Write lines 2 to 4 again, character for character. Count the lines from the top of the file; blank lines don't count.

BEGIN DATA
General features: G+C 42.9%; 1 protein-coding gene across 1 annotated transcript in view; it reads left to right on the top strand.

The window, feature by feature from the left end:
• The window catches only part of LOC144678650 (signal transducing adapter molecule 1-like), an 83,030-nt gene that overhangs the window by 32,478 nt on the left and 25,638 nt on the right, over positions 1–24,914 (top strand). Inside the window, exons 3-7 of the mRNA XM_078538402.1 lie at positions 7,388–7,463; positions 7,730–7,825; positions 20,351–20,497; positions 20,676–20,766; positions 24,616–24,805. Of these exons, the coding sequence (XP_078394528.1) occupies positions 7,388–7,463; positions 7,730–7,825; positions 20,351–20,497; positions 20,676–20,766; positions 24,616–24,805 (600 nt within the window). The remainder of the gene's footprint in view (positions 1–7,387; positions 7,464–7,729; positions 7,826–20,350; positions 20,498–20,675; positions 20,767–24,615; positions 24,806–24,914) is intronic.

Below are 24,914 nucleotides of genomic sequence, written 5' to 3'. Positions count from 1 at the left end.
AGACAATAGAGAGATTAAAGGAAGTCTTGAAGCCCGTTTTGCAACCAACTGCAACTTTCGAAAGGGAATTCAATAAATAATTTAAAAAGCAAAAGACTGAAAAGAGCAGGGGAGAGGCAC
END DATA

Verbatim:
The window, feature by feature from the left end:
• The window catches only part of LOC144678650 (signal transducing adapter molecule 1-like), an 83,030-nt gene that overhangs the window by 32,478 nt on the left and 25,638 nt on the right, over positions 1–24,914 (top strand). Inside the window, exons 3-7 of the mRNA XM_078538402.1 lie at positions 7,388–7,463; positions 7,730–7,825; positions 20,351–20,497; positions 20,676–20,766; positions 24,616–24,805. Of these exons, the coding sequence (XP_078394528.1) occupies positions 7,388–7,463; positions 7,730–7,825; positions 20,351–20,497; positions 20,676–20,766; positions 24,616–24,805 (600 nt within the window). The remainder of the gene's footprint in view (positions 1–7,387; positions 7,464–7,729; positions 7,826–20,350; positions 20,498–20,675; positions 20,767–24,615; positions 24,806–24,914) is intronic.

Below are 24,914 nucleotides of genomic sequence, written 5' to 3'. Positions count from 1 at the left end.